Critics are calling the move too little, too late, but the Quebec government is looking to stem a spike in COVID-19 cases by requiring proof of vaccination for anyone entering the province’s state-run alcohol and cannabis stores.
CTV News reported that the vaccine restrictions may soon apply at all Société des alcools du Québec and Société québécoise du cannabis locations. The cannabis stores sell recreational, but not medicinal, herb, and are the only option for local cannabis customers given the government’s monopoly on adult-use sales. Vaccine passports for anyone 13 years and older have been required for entry into all non-essential Quebec businesses since September.
The province, like nearly the rest of the world, is dealing with dramatically spiking COVID-19 infections. In December, shortly after Montreal's mayor, Valérie Plante, tested positive for the virus, Quebec's government declared a state of emergency due to the accelerating pandemic. The province's most recent data shows over 14,000 new COVID cases and 39 deaths — the latter figure higher than any fatality count the province has experienced since January 2021.
Quebec is also facing dire shortages of rapid COVID-19 tests. Quebec officials recently announced that PCR tests would no longer be available to individuals except those in high-risk environments like homeless shelters, nursing homes, and hospitals. That’s a big issue, as employees must show a positive PCR test to file a sick-leave claim. As in the US, Quebec has shortened suggested quarantine time to five days after symptoms manifest.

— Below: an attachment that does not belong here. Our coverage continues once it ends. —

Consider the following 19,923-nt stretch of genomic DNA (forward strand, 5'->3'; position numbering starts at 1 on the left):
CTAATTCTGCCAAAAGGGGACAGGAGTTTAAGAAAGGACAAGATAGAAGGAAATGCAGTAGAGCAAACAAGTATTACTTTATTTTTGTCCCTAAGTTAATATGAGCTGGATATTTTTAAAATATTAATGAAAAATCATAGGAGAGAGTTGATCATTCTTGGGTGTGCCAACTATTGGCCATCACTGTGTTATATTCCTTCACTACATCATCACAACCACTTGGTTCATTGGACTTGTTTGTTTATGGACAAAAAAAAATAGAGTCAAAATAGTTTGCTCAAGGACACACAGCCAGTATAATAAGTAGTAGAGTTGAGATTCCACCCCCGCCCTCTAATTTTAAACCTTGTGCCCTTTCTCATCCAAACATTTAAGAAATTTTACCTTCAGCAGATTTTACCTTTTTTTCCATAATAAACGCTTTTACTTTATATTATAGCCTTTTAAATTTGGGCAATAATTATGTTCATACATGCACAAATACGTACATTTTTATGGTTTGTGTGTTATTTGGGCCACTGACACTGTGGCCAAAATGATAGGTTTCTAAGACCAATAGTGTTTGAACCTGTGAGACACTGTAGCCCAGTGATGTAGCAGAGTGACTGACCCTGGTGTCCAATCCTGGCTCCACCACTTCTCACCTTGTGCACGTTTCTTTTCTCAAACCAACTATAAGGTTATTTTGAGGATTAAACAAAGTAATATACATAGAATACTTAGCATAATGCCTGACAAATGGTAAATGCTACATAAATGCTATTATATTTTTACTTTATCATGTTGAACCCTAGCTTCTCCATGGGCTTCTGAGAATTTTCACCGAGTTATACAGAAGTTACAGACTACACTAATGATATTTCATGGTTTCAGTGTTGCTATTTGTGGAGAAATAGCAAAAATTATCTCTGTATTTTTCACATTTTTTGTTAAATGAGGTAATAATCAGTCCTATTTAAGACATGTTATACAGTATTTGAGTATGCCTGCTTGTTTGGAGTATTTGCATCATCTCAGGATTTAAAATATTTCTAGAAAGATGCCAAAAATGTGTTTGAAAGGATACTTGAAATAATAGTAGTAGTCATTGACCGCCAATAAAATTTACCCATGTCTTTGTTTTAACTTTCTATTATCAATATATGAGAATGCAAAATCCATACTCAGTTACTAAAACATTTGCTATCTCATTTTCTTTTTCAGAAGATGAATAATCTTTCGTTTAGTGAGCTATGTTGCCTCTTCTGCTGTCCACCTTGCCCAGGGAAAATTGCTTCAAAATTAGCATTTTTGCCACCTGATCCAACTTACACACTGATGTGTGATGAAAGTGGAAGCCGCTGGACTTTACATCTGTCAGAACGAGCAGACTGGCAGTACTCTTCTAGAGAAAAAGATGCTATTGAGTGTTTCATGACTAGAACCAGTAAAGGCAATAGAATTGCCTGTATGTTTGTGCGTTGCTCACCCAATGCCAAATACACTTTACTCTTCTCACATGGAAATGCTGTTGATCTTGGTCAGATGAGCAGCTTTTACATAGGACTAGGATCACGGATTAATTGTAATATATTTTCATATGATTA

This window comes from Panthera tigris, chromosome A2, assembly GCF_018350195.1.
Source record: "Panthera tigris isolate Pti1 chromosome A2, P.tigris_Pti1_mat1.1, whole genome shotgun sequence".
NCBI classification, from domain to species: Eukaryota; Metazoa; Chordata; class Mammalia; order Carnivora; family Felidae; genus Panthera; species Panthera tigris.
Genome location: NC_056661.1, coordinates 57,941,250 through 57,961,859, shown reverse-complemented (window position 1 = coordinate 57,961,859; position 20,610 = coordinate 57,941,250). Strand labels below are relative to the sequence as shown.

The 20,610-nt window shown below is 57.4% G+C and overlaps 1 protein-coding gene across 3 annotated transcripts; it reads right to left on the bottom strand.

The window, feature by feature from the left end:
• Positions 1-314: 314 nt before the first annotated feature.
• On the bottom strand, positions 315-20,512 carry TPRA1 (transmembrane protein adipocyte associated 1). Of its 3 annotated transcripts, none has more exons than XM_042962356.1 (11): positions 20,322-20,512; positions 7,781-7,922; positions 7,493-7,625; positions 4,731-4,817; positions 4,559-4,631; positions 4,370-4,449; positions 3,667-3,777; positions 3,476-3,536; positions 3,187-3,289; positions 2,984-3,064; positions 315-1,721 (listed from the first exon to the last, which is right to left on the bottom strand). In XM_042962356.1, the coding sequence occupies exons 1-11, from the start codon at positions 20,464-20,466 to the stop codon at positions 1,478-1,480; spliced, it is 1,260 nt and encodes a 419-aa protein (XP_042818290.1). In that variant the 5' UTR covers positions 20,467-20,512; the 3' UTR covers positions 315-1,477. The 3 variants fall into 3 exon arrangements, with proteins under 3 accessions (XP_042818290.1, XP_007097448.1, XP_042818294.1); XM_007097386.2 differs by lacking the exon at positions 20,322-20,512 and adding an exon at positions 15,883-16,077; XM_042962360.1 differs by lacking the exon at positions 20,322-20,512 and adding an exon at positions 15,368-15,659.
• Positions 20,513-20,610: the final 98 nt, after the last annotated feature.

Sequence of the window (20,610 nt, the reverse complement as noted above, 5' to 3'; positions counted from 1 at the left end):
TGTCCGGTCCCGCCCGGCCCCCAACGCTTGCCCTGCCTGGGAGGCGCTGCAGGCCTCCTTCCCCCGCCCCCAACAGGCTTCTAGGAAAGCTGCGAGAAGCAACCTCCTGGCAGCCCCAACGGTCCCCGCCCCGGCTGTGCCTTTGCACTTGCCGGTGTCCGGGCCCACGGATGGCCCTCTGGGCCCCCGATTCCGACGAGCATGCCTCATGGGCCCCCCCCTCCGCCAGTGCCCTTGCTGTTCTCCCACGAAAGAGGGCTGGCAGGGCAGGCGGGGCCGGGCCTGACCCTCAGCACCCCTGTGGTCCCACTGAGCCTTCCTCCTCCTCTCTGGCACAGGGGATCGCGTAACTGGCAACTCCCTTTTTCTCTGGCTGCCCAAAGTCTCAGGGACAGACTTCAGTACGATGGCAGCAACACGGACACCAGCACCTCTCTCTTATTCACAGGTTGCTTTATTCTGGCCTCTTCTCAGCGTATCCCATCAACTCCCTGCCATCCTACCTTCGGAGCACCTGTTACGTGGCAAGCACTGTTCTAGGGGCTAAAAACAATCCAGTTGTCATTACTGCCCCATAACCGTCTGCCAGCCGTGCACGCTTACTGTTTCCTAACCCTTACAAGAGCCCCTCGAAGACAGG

"We are absolutely overwhelmed by the Omicron wave,” said Marie-France Raynault, a medical doctor who serves as a strategic advisor to the provincial health department.
Still, some are dubious over the latest weed-and-booze-oriented measure proposed by the government (which, let’s be clear, is still just a proposal at this point).
"It's analogous to trying to put out a raging forest fire with a glass of water," Dr. Matthew Oughton, an infectious disease specialist, told CTV News. "Unless the government has access to public health data that there have been a massive number of transmissions linked to SAQs or SQDCs, which I doubt, adding a measure like that now would not be expected to have any more than a minor impact.”
Oughton added that the government had prior warning of the coming Omicron wave since early December and dragged on instituting restrictions that could have saved lives.
The province is, however, under a 10 p.m. to 5 p.m. curfew — excepting dog owners walking their furry friends, who raised hell when no exception for their canines was originally provided. Businesses like bars, casinos, and dine-in restaurants are closed, and only essential businesses are allowed to open on Sundays. Residents are not allowed to participate in indoor gatherings with people outside the members of their own household.
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